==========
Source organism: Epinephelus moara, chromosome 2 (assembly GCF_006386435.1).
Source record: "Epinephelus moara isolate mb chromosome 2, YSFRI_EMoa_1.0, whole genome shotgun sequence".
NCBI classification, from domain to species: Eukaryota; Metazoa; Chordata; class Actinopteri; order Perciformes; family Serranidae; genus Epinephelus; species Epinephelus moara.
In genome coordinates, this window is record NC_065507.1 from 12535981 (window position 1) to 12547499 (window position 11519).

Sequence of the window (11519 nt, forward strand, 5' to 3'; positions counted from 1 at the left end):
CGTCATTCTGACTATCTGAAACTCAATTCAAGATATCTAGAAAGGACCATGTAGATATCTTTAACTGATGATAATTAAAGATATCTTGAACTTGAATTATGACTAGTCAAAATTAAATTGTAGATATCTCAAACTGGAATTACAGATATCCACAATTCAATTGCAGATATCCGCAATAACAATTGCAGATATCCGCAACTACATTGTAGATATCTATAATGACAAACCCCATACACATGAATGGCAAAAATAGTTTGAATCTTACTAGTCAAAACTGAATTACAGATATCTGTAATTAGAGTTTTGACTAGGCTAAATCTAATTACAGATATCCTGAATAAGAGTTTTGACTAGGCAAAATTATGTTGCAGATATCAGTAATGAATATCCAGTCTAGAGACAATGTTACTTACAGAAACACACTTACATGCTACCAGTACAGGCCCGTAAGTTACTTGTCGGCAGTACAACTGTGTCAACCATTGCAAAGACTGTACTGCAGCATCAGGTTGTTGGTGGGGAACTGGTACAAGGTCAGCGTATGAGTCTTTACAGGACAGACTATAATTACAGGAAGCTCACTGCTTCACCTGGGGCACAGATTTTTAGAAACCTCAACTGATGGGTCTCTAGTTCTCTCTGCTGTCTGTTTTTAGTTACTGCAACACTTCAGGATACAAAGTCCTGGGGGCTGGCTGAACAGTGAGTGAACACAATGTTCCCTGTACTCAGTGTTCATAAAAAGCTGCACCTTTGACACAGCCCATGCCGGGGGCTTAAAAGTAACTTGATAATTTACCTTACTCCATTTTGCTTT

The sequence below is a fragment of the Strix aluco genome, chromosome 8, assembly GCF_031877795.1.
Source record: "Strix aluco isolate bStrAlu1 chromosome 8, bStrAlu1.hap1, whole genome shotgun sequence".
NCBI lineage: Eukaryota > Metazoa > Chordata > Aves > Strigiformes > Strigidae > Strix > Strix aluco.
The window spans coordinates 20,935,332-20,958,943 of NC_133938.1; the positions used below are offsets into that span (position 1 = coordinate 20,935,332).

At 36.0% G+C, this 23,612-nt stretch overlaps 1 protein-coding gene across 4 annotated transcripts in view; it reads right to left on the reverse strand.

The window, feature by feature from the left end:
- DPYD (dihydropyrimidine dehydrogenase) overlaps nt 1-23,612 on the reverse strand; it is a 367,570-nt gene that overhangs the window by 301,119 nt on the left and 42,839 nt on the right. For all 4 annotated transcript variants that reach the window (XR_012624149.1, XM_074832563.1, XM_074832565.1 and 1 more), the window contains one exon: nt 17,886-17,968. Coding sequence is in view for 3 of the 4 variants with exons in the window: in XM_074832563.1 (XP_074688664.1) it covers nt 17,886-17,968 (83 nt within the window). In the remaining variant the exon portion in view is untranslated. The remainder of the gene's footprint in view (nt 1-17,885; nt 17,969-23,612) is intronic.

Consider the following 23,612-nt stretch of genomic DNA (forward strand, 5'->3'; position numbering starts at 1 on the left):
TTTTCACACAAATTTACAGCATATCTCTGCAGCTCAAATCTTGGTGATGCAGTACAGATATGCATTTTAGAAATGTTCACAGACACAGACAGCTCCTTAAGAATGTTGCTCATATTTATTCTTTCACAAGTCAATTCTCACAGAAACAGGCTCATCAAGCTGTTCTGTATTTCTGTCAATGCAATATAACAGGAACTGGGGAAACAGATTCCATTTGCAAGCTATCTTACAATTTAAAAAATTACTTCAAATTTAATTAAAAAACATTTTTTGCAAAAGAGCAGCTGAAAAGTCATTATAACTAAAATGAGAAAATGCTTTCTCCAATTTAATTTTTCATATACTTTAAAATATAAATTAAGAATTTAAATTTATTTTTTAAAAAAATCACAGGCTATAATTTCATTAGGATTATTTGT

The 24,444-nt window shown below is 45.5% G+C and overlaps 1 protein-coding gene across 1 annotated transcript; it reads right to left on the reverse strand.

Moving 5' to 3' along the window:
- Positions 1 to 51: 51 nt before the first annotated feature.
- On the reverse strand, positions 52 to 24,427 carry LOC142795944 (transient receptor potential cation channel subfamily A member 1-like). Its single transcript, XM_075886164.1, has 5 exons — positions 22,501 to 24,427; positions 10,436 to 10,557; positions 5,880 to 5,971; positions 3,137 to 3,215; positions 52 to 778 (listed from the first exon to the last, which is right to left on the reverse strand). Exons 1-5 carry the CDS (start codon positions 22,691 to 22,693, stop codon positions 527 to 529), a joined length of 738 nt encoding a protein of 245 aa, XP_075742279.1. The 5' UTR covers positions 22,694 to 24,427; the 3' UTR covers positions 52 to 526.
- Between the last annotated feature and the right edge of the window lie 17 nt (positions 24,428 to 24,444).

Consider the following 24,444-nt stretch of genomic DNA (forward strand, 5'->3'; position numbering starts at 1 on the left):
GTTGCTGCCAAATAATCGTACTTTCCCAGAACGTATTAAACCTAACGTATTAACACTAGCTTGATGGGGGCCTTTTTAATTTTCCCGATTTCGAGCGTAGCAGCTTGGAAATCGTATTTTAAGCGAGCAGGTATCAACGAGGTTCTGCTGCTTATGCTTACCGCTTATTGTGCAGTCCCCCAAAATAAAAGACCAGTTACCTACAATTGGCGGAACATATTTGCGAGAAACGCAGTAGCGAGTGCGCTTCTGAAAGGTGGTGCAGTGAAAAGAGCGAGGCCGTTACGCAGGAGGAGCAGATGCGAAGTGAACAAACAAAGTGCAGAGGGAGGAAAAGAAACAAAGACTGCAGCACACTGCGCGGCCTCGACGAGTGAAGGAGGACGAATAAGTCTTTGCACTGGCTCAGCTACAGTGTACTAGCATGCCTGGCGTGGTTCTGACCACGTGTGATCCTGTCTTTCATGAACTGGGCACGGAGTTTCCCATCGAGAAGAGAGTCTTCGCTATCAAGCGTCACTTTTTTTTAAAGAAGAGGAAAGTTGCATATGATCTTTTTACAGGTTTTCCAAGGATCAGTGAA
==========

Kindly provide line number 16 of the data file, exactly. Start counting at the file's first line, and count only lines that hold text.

The 24,444-nt window shown below is 45.5% G+C and overlaps 1 protein-coding gene across 1 annotated transcript; it reads right to left on the reverse strand.